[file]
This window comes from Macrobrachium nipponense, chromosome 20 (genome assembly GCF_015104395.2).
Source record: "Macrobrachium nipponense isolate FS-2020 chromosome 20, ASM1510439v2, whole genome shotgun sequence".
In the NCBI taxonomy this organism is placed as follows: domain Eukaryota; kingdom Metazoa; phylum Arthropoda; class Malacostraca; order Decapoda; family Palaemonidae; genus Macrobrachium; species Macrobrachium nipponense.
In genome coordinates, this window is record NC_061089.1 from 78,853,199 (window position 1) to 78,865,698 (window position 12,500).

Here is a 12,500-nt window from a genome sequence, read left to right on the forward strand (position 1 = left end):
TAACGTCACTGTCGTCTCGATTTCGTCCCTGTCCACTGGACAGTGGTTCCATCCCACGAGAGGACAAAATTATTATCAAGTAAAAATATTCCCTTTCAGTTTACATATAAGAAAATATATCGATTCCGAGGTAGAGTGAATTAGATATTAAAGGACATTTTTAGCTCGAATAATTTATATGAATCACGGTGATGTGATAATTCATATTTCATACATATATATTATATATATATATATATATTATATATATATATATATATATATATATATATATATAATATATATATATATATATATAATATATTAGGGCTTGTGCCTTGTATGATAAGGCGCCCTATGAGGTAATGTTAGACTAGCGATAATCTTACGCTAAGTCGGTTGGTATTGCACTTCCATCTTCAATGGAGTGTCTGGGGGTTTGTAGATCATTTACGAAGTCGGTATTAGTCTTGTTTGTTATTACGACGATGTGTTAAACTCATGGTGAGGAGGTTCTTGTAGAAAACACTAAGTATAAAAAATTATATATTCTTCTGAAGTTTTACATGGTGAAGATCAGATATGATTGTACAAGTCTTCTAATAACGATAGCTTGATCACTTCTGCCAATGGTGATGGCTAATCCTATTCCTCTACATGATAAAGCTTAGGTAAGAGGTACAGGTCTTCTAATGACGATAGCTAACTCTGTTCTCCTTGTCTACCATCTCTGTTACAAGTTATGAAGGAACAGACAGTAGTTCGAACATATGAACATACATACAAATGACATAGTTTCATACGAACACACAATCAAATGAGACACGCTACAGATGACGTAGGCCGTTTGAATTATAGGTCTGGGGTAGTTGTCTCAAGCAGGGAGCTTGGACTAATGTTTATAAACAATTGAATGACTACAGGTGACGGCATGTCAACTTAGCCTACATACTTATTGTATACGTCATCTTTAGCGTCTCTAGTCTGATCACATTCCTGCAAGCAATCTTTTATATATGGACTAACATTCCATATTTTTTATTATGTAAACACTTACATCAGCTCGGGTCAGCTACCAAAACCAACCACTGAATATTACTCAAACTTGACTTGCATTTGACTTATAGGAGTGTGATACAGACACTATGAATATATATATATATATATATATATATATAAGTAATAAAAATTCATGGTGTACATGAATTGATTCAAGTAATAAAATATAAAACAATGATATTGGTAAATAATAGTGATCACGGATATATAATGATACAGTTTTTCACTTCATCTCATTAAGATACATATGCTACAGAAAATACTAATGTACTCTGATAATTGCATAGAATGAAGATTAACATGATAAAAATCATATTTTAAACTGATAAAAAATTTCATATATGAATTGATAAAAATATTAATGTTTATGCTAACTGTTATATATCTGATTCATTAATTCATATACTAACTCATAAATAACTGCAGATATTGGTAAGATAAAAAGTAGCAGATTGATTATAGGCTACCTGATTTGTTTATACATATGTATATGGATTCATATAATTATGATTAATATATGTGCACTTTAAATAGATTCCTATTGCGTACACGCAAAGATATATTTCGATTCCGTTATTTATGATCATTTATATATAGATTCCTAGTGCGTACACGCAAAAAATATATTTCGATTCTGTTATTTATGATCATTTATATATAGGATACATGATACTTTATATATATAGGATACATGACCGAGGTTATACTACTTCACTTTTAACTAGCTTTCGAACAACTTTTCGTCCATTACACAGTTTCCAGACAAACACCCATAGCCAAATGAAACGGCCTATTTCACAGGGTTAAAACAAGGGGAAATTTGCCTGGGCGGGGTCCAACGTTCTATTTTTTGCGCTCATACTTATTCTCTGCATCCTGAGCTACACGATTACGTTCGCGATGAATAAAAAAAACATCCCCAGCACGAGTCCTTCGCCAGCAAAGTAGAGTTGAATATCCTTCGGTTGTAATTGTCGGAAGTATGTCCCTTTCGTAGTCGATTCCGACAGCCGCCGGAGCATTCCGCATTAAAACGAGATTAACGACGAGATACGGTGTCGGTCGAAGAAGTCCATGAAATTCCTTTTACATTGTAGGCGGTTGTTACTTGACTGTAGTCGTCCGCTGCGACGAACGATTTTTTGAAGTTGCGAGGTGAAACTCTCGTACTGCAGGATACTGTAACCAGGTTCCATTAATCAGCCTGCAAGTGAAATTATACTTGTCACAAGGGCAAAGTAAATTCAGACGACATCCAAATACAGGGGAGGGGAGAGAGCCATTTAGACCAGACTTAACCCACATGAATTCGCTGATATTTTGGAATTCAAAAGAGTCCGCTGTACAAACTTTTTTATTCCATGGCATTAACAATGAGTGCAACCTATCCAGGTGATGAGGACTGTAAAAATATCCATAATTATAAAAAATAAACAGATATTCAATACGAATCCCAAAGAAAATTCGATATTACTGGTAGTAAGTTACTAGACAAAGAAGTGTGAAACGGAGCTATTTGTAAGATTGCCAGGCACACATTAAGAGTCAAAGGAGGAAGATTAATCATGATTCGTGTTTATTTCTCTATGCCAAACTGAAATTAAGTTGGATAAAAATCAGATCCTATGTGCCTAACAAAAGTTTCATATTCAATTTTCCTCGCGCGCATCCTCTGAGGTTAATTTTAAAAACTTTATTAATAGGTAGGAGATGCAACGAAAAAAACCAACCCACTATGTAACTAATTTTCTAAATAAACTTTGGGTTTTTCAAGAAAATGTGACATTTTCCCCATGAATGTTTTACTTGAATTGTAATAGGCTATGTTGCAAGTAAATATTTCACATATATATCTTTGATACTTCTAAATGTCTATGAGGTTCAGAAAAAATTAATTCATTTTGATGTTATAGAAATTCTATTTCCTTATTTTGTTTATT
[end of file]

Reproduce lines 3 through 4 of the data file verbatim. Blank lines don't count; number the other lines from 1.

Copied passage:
In the NCBI taxonomy this organism is placed as follows: domain Eukaryota; kingdom Metazoa; phylum Arthropoda; class Malacostraca; order Decapoda; family Palaemonidae; genus Macrobrachium; species Macrobrachium nipponense.
In genome coordinates, this window is record NC_061089.1 from 78,853,199 (window position 1) to 78,865,698 (window position 12,500).